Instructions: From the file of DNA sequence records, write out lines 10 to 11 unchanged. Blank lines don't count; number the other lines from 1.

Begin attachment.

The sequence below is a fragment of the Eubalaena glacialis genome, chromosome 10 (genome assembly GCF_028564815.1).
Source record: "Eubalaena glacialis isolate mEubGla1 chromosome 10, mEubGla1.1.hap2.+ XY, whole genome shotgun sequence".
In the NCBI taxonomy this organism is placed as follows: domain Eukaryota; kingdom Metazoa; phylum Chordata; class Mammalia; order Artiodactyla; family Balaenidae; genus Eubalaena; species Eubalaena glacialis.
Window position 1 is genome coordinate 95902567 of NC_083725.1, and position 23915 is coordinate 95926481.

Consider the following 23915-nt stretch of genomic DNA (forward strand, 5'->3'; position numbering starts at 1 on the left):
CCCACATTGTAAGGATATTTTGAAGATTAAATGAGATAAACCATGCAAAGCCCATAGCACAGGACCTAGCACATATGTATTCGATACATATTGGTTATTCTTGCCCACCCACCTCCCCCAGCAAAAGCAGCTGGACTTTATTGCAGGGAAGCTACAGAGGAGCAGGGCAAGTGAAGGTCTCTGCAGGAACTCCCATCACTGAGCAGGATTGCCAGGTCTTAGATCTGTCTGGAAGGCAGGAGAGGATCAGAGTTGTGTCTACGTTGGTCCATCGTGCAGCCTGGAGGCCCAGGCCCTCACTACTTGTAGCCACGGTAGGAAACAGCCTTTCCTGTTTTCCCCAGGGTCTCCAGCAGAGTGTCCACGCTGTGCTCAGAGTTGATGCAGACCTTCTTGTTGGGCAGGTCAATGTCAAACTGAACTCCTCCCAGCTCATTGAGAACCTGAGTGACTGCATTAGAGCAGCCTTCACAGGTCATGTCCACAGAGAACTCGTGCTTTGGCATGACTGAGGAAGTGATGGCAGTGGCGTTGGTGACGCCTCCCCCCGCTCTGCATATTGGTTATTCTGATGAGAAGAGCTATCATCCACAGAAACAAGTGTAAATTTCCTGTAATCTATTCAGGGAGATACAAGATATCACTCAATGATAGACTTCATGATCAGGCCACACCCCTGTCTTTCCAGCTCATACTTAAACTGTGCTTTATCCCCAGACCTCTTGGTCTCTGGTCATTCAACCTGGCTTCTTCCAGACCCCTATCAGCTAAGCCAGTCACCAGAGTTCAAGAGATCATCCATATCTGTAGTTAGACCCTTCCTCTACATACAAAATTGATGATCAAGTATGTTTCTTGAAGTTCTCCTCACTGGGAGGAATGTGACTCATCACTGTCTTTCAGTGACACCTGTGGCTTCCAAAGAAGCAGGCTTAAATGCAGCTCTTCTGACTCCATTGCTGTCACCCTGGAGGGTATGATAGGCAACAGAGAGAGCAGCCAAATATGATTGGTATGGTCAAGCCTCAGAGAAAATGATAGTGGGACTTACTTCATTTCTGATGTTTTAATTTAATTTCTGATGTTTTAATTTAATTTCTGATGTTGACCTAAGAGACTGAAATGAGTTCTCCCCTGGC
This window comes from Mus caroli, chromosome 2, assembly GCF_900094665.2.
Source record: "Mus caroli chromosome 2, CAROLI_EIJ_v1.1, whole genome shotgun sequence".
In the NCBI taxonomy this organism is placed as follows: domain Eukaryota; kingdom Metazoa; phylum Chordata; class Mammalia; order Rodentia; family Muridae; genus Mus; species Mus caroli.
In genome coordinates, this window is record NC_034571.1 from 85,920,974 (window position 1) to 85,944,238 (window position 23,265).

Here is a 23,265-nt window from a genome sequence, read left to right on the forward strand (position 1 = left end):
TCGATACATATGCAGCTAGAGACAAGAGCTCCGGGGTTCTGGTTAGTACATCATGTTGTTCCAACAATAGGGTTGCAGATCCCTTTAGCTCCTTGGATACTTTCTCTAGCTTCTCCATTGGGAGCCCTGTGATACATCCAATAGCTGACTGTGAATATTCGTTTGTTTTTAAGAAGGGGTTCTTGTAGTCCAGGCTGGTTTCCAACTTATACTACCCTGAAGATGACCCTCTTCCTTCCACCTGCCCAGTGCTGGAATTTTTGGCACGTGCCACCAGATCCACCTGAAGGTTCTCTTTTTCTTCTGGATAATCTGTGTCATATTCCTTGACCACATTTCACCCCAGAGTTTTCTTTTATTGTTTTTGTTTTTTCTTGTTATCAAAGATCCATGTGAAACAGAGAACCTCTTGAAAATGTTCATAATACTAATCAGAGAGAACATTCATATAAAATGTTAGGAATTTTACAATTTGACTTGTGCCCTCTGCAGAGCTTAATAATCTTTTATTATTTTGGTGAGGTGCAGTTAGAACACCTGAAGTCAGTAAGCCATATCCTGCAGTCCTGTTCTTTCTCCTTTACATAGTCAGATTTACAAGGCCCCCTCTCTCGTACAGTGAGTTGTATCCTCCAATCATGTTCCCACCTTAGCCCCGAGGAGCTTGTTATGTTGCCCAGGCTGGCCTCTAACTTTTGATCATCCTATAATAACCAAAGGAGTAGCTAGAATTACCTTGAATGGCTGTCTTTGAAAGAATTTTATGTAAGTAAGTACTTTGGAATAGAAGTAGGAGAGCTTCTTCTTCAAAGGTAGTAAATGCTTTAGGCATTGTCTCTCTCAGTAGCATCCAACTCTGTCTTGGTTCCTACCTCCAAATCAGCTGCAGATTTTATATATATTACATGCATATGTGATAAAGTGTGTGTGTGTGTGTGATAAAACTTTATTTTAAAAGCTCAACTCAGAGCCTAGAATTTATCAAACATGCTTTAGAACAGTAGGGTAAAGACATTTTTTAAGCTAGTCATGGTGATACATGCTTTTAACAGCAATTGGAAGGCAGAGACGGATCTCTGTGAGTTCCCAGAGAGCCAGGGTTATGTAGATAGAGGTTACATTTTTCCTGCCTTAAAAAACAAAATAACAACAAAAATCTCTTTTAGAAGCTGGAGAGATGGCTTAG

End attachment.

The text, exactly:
In genome coordinates, this window is record NC_034571.1 from 85,920,974 (window position 1) to 85,944,238 (window position 23,265).

Here is a 23,265-nt window from a genome sequence, read left to right on the forward strand (position 1 = left end):